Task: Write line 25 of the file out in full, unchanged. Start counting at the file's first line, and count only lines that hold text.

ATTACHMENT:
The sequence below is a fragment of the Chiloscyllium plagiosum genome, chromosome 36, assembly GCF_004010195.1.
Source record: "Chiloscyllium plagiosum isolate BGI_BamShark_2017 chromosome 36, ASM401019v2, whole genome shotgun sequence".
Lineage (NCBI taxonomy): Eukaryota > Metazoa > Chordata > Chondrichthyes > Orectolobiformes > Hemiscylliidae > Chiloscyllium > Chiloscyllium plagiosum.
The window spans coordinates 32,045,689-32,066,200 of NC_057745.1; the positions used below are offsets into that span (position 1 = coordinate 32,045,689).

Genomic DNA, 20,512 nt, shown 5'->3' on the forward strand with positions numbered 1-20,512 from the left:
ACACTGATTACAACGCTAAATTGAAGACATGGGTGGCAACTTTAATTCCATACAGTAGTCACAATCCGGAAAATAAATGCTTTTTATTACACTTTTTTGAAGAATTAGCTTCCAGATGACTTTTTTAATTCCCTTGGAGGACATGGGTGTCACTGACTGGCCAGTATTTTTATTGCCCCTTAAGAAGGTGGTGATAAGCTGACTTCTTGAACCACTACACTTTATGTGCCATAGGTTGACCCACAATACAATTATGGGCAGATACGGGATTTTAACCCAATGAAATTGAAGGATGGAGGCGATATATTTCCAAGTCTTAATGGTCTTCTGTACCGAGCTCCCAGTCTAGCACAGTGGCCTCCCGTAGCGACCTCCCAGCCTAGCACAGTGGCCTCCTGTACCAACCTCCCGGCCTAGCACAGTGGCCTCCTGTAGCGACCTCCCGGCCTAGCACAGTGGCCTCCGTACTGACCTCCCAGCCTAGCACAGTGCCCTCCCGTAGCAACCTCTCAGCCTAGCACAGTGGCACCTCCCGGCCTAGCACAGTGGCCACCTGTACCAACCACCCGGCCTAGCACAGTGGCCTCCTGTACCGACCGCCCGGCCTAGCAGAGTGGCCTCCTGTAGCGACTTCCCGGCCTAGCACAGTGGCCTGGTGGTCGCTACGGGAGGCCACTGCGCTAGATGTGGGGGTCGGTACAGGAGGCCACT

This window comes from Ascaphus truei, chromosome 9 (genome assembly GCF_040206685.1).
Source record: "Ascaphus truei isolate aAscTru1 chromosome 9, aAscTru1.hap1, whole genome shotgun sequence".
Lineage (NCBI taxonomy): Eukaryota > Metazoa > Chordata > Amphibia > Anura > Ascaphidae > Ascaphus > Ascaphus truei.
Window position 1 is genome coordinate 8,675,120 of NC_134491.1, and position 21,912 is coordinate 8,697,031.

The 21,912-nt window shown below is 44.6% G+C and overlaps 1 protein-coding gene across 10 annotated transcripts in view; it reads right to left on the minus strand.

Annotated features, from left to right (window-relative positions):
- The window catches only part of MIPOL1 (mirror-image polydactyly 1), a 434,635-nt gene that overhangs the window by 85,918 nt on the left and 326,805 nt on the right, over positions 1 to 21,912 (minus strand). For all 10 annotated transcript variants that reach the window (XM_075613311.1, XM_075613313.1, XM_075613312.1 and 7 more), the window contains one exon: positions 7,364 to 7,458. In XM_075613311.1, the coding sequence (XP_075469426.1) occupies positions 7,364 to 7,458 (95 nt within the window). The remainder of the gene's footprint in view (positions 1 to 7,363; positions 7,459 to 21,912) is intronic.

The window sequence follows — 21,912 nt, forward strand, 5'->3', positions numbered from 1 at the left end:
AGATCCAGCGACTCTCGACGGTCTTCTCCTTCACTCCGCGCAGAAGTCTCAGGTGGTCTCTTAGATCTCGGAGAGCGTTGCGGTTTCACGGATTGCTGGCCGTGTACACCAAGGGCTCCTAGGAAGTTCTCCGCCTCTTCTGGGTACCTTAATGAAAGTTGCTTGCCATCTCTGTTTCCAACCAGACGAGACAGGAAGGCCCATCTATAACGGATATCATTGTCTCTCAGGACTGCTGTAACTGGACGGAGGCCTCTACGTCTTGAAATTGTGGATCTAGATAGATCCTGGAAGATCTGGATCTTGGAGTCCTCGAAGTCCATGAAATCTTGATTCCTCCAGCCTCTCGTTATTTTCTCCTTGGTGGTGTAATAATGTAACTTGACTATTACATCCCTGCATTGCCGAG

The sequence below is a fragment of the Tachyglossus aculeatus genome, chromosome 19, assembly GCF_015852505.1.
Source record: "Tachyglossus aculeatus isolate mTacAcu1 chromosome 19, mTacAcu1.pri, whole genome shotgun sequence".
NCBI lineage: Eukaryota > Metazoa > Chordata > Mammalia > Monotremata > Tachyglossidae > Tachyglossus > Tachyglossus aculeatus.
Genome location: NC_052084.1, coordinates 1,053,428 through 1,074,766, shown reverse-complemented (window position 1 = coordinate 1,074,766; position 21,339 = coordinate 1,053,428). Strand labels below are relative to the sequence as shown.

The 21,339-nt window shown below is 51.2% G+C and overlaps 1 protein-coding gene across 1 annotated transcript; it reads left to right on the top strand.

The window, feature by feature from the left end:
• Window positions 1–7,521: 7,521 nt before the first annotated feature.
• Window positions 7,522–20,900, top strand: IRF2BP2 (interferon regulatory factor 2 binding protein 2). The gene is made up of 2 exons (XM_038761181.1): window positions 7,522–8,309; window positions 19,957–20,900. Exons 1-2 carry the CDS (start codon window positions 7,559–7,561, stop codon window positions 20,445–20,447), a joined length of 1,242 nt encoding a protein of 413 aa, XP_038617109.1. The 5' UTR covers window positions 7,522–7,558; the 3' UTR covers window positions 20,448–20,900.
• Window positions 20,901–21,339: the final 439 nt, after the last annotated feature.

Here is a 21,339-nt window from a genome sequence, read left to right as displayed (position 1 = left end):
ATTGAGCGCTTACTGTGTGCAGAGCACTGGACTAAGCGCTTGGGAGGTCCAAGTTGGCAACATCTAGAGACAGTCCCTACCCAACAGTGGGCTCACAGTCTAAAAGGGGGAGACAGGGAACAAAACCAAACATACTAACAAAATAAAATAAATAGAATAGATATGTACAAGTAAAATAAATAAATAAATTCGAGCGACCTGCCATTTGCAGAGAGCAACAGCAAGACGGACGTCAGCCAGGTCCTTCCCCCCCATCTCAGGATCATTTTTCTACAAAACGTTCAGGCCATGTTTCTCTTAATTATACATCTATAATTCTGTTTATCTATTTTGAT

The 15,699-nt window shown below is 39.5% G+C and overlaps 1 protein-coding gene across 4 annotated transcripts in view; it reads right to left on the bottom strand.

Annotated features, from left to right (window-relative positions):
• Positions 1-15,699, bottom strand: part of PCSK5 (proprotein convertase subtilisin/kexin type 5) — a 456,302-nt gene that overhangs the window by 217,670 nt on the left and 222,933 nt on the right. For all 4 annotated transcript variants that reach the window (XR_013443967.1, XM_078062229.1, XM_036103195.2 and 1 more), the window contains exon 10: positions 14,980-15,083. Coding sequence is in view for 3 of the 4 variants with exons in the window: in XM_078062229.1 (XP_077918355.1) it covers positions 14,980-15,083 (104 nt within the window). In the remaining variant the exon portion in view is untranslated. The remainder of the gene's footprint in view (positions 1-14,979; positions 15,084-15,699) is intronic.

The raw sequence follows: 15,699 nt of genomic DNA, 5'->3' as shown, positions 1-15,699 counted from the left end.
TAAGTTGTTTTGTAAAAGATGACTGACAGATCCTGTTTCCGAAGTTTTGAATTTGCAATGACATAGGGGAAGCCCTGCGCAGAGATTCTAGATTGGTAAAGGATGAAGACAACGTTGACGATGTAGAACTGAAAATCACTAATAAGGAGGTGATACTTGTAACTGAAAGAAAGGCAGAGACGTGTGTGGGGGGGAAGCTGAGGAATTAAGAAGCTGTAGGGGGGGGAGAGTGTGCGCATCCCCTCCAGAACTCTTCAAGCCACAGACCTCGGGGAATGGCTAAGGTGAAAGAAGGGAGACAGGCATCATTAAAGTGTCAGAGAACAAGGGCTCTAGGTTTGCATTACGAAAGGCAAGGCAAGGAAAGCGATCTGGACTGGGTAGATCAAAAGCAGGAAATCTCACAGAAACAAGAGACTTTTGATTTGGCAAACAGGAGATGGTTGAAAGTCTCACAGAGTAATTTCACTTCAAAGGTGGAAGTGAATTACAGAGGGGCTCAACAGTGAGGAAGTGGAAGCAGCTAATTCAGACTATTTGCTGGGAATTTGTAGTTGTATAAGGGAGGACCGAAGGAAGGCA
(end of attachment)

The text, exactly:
Here is a 21,339-nt window from a genome sequence, read left to right as displayed (position 1 = left end):